At Aera we’re constantly inspired by functional tool watches and the people who use them. The everyday adventurers, the travellers, the escapists. The individuals who make the best possible use of the ultimate commodity – time.

Our very first Aeranaut is the wildlife and conservation photographer Steve Woods.  Steve was born in Birmingham, UK and is now based in Vancouver, travelling to wherever his ecological work takes him.

In collaboration with Aera, in support of raising funds for the local inhabitants, Steve recently returned to the Maasai Mara and stayed in Emboo River, the area’s first carbon-neutral camp. “It’s the first fully-electric camp in the Mara,” he says. “So, everything is a circular system. It’s all solar-powered – all the hot water, all the lighting, absolutely everything. Electric safari vehicles, too. It’s incredible.”

Steve has documented his time and work in the Mara and you can find it below


What was the plan for this trip to the Mara?

“With my photography, the one thing that people really engage with are the predators – the lions, the leopards, the big eagles. They all create emotional reactions, so that’s what people get interested in. But at the same time, I really wanted to show the culture around that. Because out of every $10 that goes into the Mara for conservation, $9 goes to animal conservation and $1 goes to the community. And that’s a real problem. Because they’re still stuck in poverty.

Is that because people think of ‘conservation’ as ‘animal conservation’?

“Yes, and animal conservation starts with the community. It starts in the villages. It’s really important to see the symbiosis between the Maasai people and the wildlife, that connection into nature. Because they’re the guardians of the space. The wildlife will not be able to survive if they don’t prosper.”

How did you work on ground out there?

“We worked with the Maasai tribespeople, to work out what their issues and problems were, and work out how we could help them. I bought these big lights so we were able to set up a photoshoot in order to really show how amazing and beautiful these people are and get some amazing images around them. Later I’ll be able to sell some prints, in order to push some money back their way.”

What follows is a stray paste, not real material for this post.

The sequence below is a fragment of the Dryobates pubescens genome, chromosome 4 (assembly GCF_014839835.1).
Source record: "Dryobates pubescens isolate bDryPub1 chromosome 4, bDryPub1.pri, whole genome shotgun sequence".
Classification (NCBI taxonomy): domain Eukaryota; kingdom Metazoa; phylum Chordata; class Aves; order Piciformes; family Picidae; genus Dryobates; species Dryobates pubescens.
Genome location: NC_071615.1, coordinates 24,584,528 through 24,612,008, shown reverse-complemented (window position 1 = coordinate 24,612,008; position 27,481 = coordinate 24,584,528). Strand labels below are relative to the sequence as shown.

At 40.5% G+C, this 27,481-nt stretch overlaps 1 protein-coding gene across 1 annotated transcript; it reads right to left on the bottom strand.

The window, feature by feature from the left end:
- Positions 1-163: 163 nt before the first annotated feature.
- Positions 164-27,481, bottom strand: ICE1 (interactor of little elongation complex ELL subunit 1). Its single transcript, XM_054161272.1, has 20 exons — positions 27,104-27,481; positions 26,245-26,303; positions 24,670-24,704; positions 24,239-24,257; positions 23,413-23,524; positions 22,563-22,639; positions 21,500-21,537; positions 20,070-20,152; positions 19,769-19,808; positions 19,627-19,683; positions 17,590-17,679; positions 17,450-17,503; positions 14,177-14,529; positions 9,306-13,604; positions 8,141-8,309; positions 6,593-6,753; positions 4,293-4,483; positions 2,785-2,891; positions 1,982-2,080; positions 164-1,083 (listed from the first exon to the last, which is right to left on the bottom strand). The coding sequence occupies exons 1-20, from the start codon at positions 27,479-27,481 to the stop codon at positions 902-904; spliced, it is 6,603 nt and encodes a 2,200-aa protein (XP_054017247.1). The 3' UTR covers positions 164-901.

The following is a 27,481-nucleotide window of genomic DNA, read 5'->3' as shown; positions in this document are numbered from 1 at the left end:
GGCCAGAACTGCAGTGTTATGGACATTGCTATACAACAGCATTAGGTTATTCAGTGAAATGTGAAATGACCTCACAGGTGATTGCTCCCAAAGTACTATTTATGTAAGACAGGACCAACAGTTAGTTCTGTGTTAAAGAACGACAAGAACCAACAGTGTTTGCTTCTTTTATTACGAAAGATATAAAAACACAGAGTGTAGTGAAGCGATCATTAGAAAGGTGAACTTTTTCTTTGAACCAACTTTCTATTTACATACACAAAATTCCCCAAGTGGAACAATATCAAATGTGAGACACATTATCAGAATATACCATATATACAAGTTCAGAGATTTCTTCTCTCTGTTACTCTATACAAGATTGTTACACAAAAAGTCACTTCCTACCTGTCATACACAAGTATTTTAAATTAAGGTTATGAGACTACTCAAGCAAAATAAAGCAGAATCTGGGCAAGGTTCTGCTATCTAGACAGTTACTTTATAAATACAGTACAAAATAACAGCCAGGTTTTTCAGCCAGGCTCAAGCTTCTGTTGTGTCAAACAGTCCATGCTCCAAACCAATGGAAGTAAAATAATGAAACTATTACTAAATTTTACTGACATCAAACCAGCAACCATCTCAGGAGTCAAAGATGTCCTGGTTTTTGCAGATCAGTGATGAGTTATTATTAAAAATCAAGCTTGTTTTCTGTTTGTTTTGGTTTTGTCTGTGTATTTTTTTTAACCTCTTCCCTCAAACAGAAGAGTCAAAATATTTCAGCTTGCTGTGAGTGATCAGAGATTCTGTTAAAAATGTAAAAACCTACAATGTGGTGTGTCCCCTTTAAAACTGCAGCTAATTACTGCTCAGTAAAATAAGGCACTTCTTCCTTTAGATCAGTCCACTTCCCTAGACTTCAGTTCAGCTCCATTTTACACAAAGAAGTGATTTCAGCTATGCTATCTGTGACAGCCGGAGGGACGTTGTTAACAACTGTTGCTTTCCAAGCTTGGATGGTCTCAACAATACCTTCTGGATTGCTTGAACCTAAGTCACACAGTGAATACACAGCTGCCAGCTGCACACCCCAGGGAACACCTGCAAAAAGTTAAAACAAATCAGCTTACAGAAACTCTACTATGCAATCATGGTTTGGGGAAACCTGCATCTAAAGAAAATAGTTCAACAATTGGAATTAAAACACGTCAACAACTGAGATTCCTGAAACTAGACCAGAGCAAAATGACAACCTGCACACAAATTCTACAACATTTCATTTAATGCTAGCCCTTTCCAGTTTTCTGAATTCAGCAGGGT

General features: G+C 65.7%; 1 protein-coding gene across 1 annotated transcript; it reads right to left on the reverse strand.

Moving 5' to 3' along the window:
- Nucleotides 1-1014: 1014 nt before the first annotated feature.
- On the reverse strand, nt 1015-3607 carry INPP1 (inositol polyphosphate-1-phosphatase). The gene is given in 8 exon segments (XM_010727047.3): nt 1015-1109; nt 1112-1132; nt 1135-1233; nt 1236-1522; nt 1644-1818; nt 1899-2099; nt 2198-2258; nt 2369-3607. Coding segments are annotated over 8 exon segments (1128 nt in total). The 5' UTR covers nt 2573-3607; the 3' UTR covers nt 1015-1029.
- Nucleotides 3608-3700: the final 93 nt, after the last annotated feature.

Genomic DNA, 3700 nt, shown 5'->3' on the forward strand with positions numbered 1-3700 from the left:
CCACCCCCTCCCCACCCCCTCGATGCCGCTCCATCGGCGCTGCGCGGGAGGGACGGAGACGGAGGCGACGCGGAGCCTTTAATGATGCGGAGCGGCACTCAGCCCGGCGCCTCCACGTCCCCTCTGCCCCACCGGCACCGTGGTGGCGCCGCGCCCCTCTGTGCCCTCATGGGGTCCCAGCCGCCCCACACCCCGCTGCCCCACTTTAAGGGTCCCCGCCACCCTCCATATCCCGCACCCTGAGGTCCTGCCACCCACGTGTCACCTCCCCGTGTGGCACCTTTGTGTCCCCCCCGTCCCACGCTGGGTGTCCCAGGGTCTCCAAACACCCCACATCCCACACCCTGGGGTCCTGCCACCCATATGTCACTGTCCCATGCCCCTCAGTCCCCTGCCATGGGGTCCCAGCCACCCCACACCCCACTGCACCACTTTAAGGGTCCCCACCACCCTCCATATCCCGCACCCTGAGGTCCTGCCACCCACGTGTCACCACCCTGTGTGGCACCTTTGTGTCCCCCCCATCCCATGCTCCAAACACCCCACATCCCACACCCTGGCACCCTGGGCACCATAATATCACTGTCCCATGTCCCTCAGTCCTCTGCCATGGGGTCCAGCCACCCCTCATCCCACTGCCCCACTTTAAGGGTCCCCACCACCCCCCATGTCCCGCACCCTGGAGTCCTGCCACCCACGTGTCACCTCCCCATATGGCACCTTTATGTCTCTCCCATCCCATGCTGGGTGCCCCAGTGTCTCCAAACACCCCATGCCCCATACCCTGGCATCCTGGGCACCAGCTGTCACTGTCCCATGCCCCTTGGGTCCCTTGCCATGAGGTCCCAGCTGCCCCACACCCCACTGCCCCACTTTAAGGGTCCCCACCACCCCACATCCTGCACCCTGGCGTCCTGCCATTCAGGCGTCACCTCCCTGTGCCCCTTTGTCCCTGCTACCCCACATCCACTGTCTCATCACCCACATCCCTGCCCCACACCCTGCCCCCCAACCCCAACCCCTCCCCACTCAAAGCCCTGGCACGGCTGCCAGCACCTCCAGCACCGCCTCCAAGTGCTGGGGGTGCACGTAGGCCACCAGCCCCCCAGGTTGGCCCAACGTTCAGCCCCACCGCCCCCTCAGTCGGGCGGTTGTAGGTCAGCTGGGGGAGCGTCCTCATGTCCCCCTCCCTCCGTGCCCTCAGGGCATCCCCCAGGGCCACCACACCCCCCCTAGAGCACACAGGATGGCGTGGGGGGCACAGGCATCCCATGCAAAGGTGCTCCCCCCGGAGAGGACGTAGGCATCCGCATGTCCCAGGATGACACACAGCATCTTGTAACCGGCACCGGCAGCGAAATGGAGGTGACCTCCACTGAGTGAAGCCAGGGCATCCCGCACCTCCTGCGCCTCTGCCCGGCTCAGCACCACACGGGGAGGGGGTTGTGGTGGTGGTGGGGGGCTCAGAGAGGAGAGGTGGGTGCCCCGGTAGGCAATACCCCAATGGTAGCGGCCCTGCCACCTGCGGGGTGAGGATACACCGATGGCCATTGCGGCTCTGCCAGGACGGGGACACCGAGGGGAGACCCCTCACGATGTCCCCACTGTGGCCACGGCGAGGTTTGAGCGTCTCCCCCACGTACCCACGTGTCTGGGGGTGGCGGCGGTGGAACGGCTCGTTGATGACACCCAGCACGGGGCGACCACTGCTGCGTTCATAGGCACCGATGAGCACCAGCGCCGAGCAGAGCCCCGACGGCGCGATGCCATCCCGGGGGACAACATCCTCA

What’s the key to taking a great photo?

“You have to get on the same level as whoever you’re photographing – be that the local population, or the wildlife. The moment that everyone’s seeing each other as an equal, then really wonderful things can happen. And that’s when you start to elicit really interesting stories. There’s pictures of the Maasai warrior women that I took out on the plains at sunset over there… these amazing women. Imagine the stories that they’ve been through. So it’s about paying your dues and showing reverence. You’re aware of how minuscule you are compered to them and what they do. They are just as important as the wildlife. For the wildlife to survive, it begins with them.”

Does time seem different out there?

“It stands still. The indigenous people spend so much time in that ecosystem that they see things we don’t see. If you’re at one with another animal or the landscape, you don’t need to lead such hustle and bustle lives. They find it very strange to how much we rush.” 

Did that apply to your personal experience in the Mara?

“Everyone always thinks, what I do, as a wildlife photographer, is all action, action, action. It’s not like that, really. It’s a lot of just sitting down and waiting. And being patient and seeing what’s going to happen. So that’s another kind of example of slowing down and taking the time to just be present in thinking about what’s going on.”

Is that something we can all take from your work?

“That’s a message I think applies to so many people in our reality now, be they in London or New York or Vancouver, or any big city. This idea behind the constant rat race and just being able to have the power to change that, in order to be able to slow things down. I think people would appreciate that. Slowing down a little bit.”



The P-1 Pilot is a modern, minimal take on the archetypical Pilot. Housing a Sellita SW200-1 movement, the sleek brushed 904L stainless steel case features a three-hand display, a clean open dished dial and high-visibility white Arabic numerals highlighted in hand filled, white Swiss Super LumiNova®.